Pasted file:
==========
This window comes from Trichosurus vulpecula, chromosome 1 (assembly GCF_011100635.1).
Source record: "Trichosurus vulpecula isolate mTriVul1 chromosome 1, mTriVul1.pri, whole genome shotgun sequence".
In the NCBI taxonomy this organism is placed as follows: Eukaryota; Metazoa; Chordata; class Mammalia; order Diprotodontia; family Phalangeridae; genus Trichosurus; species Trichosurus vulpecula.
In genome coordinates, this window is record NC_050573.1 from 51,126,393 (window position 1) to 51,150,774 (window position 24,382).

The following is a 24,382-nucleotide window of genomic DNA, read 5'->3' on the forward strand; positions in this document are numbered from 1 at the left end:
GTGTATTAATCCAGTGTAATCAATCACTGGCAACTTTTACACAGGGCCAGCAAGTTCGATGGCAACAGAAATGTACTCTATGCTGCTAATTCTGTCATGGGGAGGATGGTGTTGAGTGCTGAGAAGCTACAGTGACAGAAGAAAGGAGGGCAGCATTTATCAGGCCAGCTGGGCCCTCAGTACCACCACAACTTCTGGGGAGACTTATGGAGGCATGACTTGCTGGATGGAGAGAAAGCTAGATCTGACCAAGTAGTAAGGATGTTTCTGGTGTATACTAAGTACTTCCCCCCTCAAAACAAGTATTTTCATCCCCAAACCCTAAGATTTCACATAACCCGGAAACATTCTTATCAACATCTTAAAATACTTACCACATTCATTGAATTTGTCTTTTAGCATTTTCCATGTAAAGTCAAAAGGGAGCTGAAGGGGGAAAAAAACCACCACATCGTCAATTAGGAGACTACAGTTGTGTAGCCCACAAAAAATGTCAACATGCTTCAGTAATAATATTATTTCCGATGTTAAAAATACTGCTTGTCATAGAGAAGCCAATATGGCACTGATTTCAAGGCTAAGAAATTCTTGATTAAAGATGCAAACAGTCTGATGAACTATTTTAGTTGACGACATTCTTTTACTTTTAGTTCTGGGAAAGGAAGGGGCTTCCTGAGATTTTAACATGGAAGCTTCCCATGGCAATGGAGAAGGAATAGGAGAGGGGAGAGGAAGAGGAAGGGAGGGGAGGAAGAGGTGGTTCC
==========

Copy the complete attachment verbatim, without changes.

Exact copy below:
This window comes from Trichosurus vulpecula, chromosome 1 (assembly GCF_011100635.1).
Source record: "Trichosurus vulpecula isolate mTriVul1 chromosome 1, mTriVul1.pri, whole genome shotgun sequence".
In the NCBI taxonomy this organism is placed as follows: Eukaryota; Metazoa; Chordata; class Mammalia; order Diprotodontia; family Phalangeridae; genus Trichosurus; species Trichosurus vulpecula.
In genome coordinates, this window is record NC_050573.1 from 51,126,393 (window position 1) to 51,150,774 (window position 24,382).

The following is a 24,382-nucleotide window of genomic DNA, read 5'->3' on the forward strand; positions in this document are numbered from 1 at the left end:
GTGTATTAATCCAGTGTAATCAATCACTGGCAACTTTTACACAGGGCCAGCAAGTTCGATGGCAACAGAAATGTACTCTATGCTGCTAATTCTGTCATGGGGAGGATGGTGTTGAGTGCTGAGAAGCTACAGTGACAGAAGAAAGGAGGGCAGCATTTATCAGGCCAGCTGGGCCCTCAGTACCACCACAACTTCTGGGGAGACTTATGGAGGCATGACTTGCTGGATGGAGAGAAAGCTAGATCTGACCAAGTAGTAAGGATGTTTCTGGTGTATACTAAGTACTTCCCCCCTCAAAACAAGTATTTTCATCCCCAAACCCTAAGATTTCACATAACCCGGAAACATTCTTATCAACATCTTAAAATACTTACCACATTCATTGAATTTGTCTTTTAGCATTTTCCATGTAAAGTCAAAAGGGAGCTGAAGGGGGAAAAAAACCACCACATCGTCAATTAGGAGACTACAGTTGTGTAGCCCACAAAAAATGTCAACATGCTTCAGTAATAATATTATTTCCGATGTTAAAAATACTGCTTGTCATAGAGAAGCCAATATGGCACTGATTTCAAGGCTAAGAAATTCTTGATTAAAGATGCAAACAGTCTGATGAACTATTTTAGTTGACGACATTCTTTTACTTTTAGTTCTGGGAAAGGAAGGGGCTTCCTGAGATTTTAACATGGAAGCTTCCCATGGCAATGGAGAAGGAATAGGAGAGGGGAGAGGAAGAGGAAGGGAGGGGAGGAAGAGGTGGTTCC